As with any sudden change, there can be major issues when you decide to start Ramadan or intermittent fasting. During Ramadan, people who have illnesses or problems decide not to fast. Similarly, it is up to you to decide whether to fast during Ramadan and intermittent fasting. When deciding whether fasting is right for you or not, you should consider the following:

  • Fasting can be unpleasant if you have severe dietary restrictions.: Vegans, vegetarians, gluten-free people, etc. may experience vitamin deficiencies during intermittent fasting. For this reason, do not forget to take blood tests as often as your doctor has prescribed, and take the necessary vitamins. If you are unable to do this, this post may not be for you.
  • There may be severe weakness, dizziness, nausea, fainting, etc.A: Although it seems very rare, there are problems that fasting can cause. Although fasting people usually experience these problems within the first 1 or 2 weeks, if this is a recurring situation, you may want to stop fasting and see a doctor first. Situations such as nausea, headache, dizziness, etc. should not last long.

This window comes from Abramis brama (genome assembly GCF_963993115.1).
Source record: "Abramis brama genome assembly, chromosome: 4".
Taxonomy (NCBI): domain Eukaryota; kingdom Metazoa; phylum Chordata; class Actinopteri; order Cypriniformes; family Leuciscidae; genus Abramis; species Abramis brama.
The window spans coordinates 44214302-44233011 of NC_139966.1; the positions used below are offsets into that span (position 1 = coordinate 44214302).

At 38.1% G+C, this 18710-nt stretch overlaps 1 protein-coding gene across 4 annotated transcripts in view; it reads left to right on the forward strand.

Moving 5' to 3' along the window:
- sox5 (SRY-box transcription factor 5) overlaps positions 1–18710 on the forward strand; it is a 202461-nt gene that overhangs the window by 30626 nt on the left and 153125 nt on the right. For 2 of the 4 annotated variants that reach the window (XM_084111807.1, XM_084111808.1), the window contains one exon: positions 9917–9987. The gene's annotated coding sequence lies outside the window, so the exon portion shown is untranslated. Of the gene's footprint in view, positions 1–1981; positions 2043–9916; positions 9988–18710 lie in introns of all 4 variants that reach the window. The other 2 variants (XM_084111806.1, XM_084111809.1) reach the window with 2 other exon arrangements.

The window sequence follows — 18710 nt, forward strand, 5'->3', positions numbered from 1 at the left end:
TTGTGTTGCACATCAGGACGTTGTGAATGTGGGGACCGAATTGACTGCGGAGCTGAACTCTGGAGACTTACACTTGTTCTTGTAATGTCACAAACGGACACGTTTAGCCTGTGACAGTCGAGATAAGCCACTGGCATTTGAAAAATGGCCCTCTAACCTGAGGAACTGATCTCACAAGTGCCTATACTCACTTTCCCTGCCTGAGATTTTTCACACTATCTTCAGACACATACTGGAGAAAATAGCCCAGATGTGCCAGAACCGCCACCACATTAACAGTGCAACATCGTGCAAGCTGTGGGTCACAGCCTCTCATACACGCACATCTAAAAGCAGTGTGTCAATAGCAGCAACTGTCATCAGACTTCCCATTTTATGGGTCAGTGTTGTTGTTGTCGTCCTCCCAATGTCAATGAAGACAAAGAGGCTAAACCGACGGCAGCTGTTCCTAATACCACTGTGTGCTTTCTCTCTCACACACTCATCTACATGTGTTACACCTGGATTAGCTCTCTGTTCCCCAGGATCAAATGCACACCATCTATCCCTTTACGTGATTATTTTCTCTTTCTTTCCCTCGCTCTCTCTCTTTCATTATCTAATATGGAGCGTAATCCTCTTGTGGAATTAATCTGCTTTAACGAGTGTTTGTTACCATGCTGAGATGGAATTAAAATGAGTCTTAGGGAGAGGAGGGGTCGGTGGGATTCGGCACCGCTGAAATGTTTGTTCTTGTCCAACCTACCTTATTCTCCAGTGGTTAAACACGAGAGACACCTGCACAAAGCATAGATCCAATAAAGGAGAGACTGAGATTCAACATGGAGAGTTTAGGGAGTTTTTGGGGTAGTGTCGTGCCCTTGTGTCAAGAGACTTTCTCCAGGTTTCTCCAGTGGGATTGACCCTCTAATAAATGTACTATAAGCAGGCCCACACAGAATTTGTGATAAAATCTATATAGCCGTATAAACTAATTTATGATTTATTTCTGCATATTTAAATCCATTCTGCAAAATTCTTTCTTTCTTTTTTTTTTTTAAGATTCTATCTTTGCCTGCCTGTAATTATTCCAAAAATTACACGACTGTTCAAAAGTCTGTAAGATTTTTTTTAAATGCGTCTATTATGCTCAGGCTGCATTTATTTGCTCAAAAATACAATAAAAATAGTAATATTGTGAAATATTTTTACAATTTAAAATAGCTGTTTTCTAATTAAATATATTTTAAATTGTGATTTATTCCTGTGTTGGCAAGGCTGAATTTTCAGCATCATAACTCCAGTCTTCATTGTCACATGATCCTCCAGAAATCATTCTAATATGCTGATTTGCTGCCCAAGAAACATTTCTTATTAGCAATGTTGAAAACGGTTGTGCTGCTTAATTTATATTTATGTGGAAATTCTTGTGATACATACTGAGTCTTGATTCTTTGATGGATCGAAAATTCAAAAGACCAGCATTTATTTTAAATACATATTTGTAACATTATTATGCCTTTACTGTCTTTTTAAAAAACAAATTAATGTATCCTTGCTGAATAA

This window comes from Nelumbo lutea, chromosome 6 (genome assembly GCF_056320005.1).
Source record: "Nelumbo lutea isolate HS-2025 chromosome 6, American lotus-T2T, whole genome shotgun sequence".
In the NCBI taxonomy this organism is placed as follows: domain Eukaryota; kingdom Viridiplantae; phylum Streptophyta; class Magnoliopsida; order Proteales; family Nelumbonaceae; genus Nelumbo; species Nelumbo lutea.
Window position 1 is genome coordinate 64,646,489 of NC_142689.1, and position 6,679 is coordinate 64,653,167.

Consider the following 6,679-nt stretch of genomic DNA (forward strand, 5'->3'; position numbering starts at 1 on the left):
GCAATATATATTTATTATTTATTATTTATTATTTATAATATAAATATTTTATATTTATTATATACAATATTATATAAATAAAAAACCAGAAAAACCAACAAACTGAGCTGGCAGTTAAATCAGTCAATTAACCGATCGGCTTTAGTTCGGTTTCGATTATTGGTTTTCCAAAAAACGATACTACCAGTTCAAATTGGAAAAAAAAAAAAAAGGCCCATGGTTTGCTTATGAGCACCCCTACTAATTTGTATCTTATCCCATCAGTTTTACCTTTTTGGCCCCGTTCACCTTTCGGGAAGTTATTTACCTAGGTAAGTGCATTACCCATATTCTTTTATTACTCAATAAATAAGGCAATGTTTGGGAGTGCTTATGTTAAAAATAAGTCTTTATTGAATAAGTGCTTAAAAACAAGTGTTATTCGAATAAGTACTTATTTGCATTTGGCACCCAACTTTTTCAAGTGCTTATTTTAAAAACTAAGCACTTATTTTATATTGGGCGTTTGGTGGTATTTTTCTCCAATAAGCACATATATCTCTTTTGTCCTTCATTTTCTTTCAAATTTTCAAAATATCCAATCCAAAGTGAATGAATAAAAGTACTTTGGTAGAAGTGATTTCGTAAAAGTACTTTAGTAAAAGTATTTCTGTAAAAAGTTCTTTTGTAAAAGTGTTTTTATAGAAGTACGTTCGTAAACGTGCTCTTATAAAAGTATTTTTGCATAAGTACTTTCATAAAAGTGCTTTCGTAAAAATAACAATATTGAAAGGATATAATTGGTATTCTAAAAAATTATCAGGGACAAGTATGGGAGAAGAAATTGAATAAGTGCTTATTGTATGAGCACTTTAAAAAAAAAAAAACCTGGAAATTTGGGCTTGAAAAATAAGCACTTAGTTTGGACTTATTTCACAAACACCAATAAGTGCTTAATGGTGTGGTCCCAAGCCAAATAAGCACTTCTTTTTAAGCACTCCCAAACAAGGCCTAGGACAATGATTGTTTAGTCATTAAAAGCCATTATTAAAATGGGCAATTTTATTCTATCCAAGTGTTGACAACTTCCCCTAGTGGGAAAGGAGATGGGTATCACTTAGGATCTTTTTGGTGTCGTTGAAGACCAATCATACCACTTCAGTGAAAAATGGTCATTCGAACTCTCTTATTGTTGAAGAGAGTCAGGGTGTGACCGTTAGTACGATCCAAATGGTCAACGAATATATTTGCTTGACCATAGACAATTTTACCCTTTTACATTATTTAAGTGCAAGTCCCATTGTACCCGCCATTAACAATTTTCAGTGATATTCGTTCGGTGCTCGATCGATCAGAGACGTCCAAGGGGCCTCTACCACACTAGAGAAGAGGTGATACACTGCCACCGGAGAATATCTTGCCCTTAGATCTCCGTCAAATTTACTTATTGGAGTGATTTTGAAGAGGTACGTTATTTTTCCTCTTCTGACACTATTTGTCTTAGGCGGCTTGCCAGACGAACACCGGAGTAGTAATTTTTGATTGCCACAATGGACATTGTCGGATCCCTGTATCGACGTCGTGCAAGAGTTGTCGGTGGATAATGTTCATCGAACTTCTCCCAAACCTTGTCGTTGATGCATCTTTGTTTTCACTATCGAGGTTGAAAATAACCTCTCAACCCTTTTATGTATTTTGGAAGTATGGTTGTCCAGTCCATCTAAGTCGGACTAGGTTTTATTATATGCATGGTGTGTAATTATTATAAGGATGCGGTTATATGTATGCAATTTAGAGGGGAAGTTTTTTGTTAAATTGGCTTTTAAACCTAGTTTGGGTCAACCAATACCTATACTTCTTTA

• serious illness: Doctors recommend avoiding intermittent fasting if you have serious heart, intestinal or similar problems, or if you have previously struggled with eating disorders such as anorexia (refusal to eat) or bloomia (purgation from food). Fasting can trigger these problems again, especially in people with a history of eating disorders, so if you have any serious problems or are unsure, don’t start intermittent fasting without consulting your doctor.
  • Pregnancy: Here we will be very short. If you are pregnant, intermittent fasting is not for you! Unfortunately, this issue is non-negotiable. Think about your child’s health and try to eat right during this time.

A growing number of doctors and nutritionists are supporting the positive link between fasting and health. Of course, it is up to you to decide whether this nutrition system suits you or not. If you decide to switch to an intermittent fasting system right after Ramadan, you should definitely keep an eye on the nutritional value. You need to make sure you get enough macro and micronutrients and drink enough water. Of course, you can keep track of the nutritional value and the water you drink with the free Fitwell app. Thus, you can continue fasting without endangering your health.

No matter what decision you make, Fitwell is always with you with its dedicated exercise and nutrition program and motivational messages.

Good luck!! 💪🏽🤗